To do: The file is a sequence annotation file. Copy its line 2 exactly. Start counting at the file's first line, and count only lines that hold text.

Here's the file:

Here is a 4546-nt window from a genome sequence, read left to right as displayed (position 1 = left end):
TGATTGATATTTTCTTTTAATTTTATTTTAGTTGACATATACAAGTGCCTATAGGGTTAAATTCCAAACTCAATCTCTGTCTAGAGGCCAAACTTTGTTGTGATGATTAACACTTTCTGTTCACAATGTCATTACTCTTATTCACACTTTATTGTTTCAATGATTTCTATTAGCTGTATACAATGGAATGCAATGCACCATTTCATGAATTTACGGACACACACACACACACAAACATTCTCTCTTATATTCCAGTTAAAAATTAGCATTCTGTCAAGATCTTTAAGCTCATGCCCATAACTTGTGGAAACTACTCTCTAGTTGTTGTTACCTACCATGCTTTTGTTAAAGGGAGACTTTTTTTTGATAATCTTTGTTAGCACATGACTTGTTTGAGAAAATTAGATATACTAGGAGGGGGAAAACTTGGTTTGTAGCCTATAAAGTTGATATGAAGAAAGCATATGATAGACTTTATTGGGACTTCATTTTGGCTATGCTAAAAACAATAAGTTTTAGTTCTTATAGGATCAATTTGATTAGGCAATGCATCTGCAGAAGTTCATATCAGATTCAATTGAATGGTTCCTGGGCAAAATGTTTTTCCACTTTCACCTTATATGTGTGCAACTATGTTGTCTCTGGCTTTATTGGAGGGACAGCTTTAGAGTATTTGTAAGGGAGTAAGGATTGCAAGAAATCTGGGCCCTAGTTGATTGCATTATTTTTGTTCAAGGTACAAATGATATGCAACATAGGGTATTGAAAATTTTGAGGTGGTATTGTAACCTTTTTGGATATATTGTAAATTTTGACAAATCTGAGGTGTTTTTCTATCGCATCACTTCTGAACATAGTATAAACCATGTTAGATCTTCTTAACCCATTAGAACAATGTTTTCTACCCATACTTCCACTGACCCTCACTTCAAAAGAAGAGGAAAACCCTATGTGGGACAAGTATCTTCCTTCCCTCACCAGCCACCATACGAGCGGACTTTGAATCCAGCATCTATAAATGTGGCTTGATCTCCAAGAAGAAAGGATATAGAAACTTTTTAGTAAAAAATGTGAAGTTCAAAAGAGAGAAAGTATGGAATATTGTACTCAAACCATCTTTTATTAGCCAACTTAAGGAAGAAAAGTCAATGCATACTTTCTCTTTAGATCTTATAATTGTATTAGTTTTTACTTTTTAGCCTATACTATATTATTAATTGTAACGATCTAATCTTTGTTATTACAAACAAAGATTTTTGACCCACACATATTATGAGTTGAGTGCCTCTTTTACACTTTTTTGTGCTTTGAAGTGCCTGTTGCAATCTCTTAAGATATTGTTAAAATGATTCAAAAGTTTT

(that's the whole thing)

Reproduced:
TGATTGATATTTTCTTTTAATTTTATTTTAGTTGACATATACAAGTGCCTATAGGGTTAAATTCCAAACTCAATCTCTGTCTAGAGGCCAAACTTTGTTGTGATGATTAACACTTTCTGTTCACAATGTCATTACTCTTATTCACACTTTATTGTTTCAATGATTTCTATTAGCTGTATACAATGGAATGCAATGCACCATTTCATGAATTTACGGACACACACACACACACAAACATTCTCTCTTATATTCCAGTTAAAAATTAGCATTCTGTCAAGATCTTTAAGCTCATGCCCATAACTTGTGGAAACTACTCTCTAGTTGTTGTTACCTACCATGCTTTTGTTAAAGGGAGACTTTTTTTTGATAATCTTTGTTAGCACATGACTTGTTTGAGAAAATTAGATATACTAGGAGGGGGAAAACTTGGTTTGTAGCCTATAAAGTTGATATGAAGAAAGCATATGATAGACTTTATTGGGACTTCATTTTGGCTATGCTAAAAACAATAAGTTTTAGTTCTTATAGGATCAATTTGATTAGGCAATGCATCTGCAGAAGTTCATATCAGATTCAATTGAATGGTTCCTGGGCAAAATGTTTTTCCACTTTCACCTTATATGTGTGCAACTATGTTGTCTCTGGCTTTATTGGAGGGACAGCTTTAGAGTATTTGTAAGGGAGTAAGGATTGCAAGAAATCTGGGCCCTAGTTGATTGCATTATTTTTGTTCAAGGTACAAATGATATGCAACATAGGGTATTGAAAATTTTGAGGTGGTATTGTAACCTTTTTGGATATATTGTAAATTTTGACAAATCTGAGGTGTTTTTCTATCGCATCACTTCTGAACATAGTATAAACCATGTTAGATCTTCTTAACCCATTAGAACAATGTTTTCTACCCATACTTCCACTGACCCTCACTTCAAAAGAAGAGGAAAACCCTATGTGGGACAAGTATCTTCCTTCCCTCACCAGCCACCATACGAGCGGACTTTGAATCCAGCATCTATAAATGTGGCTTGATCTCCAAGAAGAAAGGATATAGAAACTTTTTAGTAAAAAATGTGAAGTTCAAAAGAGAGAAAGTATGGAATATTGTACTCAAACCATCTTTTATTAGCCAACTTAAGGAAGAAAAGTCAATGCATACTTTCTCTTTAGATCTTATAATTGTATTAGTTTTTACTTTTTAGCCTATACTATATTATTAATTGTAACGATCTAATCTTTGTTATTACAAACAAAGATTTTTGACCCACACATATTATGAGTTGAGTGCCTCTTTTACACTTTTTTGTGCTTTGAAGTGCCTGTTGCAATCTCTTAAGATATTGTTAAAATGATTCAAAAGTTTT